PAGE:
What Indian govt should learn from Tarishi Jain’s death

I am hiding with friends in the toilet, I think we will be killed one by one.

This was Dhaka terror victim Tarishi Jain’s chilling words in a phone call to her father during the recent terror attack at Holey Artisan Bakery in Dhaka. This haunting conversation that her father recalls should really be an eye-opener for the Indian government to come out with a single national emergency number for the loved ones of Indian victims caught in the throes of terror, so that they could inform the government.

Why should India be worried? Or why should it set up a national emergency number dedicated for its globe-trotting citizens? It is not only because terror can strike anywhere. According to a US report, five nations, including India, accounted for 55 percent of total terror attacks in 2015. That means Indians remain unsafe in any part of the world.

Imagine this scenario:

If Tarishi’s father in Dhaka, who had gone to the area to check on his daughter after hearing about the attack, or her uncle in India, who also received a similar call at 1.30 am, had called the Indian emergency number, what would have happened? Their calls would have alerted the Indian Ministry of Home Affairs or Ministry of External Affairs – whichever ministry had set up the cell in New Delhi, on the fact that there were Indian nationals caught in a terror attack.

The government cog wheel, even at that closed hour, would have started turning, slowly alerting the necessary officials on a need-to-know basis. They would have included the Indian Foreign Service officer in-charge of the Bangladesh desk, who would have in turn alerted his Bangladeshi counterpart and officers in the Indian Embassy in Dhaka.

These inputs may not have necessarily saved young Tarishi, but would have certainly added inputs to the men in-charge of the heat zone. If there was such a coordination, it would have added pressure on the Bangladesh government to act faster as foreign nationals such as Indians, Americans, Japanese and others were inside the café at the mercy of the gunmen. The Army commandos could have been pressed into service faster as the Bangladesh government would have realised that it was not a random shooting incident to be dealt with by the local police station-level constabulary.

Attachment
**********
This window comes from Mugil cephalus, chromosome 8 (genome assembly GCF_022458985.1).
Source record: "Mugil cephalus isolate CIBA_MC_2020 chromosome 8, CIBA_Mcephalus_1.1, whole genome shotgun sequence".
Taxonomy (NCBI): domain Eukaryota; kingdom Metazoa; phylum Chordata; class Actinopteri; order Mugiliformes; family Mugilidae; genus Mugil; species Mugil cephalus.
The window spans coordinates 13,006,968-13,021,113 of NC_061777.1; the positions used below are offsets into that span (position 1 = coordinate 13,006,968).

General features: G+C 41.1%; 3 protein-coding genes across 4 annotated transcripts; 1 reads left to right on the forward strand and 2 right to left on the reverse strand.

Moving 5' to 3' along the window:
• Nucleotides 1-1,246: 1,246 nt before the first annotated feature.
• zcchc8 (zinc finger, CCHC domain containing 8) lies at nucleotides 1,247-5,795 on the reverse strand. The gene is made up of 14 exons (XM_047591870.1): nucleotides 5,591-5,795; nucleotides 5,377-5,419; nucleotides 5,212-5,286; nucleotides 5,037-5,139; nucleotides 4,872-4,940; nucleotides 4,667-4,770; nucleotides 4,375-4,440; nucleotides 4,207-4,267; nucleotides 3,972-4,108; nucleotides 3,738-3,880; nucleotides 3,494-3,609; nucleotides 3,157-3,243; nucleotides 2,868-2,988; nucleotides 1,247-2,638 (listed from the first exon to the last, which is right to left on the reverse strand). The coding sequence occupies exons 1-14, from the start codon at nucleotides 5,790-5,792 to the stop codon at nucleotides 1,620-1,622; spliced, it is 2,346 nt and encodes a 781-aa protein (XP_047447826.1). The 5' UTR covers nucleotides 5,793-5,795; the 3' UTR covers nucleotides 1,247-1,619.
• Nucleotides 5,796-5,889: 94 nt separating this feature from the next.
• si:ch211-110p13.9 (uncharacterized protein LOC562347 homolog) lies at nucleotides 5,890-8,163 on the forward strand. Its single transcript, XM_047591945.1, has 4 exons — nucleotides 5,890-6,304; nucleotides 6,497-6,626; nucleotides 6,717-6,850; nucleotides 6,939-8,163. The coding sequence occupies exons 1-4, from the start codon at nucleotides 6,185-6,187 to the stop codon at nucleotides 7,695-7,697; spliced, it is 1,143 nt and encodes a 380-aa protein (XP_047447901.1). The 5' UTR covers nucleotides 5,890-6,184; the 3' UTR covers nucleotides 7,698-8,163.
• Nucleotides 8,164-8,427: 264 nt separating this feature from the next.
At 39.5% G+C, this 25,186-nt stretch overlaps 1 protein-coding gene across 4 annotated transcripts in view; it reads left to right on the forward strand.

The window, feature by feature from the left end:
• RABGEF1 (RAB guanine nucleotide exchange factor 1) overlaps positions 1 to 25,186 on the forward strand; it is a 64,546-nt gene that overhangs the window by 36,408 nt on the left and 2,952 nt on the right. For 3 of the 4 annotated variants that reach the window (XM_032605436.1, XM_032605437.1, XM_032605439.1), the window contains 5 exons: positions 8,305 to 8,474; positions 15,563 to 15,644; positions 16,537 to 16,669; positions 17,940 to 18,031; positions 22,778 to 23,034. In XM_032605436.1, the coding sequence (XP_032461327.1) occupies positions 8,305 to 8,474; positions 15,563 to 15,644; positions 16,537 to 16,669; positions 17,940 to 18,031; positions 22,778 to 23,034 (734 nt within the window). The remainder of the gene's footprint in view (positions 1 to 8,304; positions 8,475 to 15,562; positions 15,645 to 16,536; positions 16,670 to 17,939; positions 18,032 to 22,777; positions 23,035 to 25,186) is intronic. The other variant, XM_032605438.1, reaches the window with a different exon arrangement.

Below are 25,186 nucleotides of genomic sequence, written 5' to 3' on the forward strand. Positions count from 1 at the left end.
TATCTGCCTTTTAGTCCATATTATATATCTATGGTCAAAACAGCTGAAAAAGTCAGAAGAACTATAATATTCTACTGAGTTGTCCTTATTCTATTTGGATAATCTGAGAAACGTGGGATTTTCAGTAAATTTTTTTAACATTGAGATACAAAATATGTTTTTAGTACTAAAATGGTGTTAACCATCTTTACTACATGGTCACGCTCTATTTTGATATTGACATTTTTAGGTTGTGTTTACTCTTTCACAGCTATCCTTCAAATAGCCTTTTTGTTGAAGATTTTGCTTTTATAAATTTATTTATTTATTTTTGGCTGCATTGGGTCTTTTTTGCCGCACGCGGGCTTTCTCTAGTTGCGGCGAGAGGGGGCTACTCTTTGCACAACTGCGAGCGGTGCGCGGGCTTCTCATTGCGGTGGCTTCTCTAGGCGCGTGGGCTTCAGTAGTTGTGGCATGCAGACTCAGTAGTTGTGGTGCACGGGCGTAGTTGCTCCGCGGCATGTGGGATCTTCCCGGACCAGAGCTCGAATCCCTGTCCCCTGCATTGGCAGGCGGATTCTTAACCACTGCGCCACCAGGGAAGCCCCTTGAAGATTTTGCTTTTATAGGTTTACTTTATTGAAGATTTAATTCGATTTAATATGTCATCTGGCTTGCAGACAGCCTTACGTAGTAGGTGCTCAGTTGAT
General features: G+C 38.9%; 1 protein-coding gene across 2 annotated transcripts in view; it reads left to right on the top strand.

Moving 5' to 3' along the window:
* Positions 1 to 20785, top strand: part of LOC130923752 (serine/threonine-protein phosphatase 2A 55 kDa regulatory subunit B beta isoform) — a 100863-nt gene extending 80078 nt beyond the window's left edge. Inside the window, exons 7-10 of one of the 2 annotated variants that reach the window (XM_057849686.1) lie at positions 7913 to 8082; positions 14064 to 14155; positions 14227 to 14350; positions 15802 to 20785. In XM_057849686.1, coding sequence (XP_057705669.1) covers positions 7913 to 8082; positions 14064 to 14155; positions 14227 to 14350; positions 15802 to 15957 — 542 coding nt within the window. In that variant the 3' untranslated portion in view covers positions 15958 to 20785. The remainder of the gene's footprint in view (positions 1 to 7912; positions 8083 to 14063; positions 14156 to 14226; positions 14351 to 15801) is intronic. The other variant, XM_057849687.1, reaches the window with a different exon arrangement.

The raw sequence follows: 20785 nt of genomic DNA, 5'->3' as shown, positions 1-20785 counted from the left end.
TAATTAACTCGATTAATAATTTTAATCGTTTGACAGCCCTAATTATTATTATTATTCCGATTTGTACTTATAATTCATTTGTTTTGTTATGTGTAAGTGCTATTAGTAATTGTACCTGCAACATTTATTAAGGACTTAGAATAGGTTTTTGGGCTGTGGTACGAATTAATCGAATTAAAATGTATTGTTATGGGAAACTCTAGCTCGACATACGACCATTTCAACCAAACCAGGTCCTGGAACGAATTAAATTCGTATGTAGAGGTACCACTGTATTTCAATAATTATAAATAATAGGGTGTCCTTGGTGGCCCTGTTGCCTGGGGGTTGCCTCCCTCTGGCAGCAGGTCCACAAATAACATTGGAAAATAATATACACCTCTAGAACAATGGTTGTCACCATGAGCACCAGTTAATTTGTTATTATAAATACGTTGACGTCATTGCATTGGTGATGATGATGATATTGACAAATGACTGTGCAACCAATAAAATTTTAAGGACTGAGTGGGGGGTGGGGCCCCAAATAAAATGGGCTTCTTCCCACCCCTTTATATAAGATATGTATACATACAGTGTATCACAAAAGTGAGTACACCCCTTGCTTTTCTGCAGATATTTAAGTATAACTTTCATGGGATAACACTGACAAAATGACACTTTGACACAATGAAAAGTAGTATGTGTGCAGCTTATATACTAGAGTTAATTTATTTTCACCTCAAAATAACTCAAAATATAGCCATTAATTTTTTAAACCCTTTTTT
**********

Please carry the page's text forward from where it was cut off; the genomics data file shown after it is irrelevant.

Her mobile phone was her only companion:

Tarishi had also made a distress call at 1.30 am to her uncle, Rakesh Mohan Jain in India, from the washroom where she had locked herself up along with her two friends. She had told her family there were gunmen in the restaurant spreading mayhem. Though he had tried calling her back, there was no response. The call was finally answered by someone at 6.30 am but no one spoke from the other end, her uncle recalled.

As news of the Dhaka terror spread, one of her cousins in India, Saloni, tweeted:

She later tweeted Prime Minister Narendra Modi, pleading for his intervention.

By then it was all over at Holey Artisan Bakery. Tarishi’s death was first revealed by External Affairs Minister Sushma Swaraj in a series of tweets:

Civilians in the cross-fire

Terrorism has become global and the `'non-state actors'’ as former Pakistan President Asif Ali Zardari famously called the Lashkar-e-Toiba’s Mumbai attackers in November 2008, have the advantage of taking the call on when and where to strike.

In the recent past, scores of Indians have been caught up in global terror incidents. Two Jet Airways staffers were injured in the Brussels airport where bombs went off killing and injuring dozens on March 22. Raghavendran Ganeshan was the lone Indian killed in the simultaneous attack on the Brussels metro station attack that day. The confirmation came almost five days after he was reported missing post the attack.

In the November Paris attacks, no Indians were victims, but more recently, two Indians were killed on June 21, in a terror attack in Kabul, in which 27 people were killed. In September 2013, Indian woman writer and activist Sushmita Banerjee was also killed by the Taliban.

This year alone, there have been three deadly attacks on Indian missions in Afghanistan in Jalalabad, Mazar-i-Sharif and Kabul where Indo-Tibetan Border Police personnel, tasked to guard the missions, have been engaged by terrorists.

On April 7, ISIS kidnapped 300 foreigners in Damascus, including some Indian workers whose fate is still unclear.

On March 4, an Indian Catholic priest was taken from an old-age home where he was serving and rumours were rife that Father Tom Uzhunnalil, 56, would be crucified on Good Friday, to show the ISIS disrespect for other faiths.

In the Nairobi mall attack too, two Indians were killed.

Setting up such a national emergency number will also benefit victims of pirates who roam the high seas, particularly the Gulf of Aden. In the last year or so, 15 Indian sailors were rescued – 10 off Nigeria and five off the Ivory Coast after pirates who had held them hostage were intercepted by foreign navies in joint rescue operations.

In the past, notably during the UPA government, many Indians have been held on ships by pirates, while their families back home ran from pillar to post, between ministries literally, not knowing which ministry’s doors to knock-on.

Setting up a cell or a national emergency number where families can inform the government or get information from a single source will certainly be a positive step.


Updates from around the world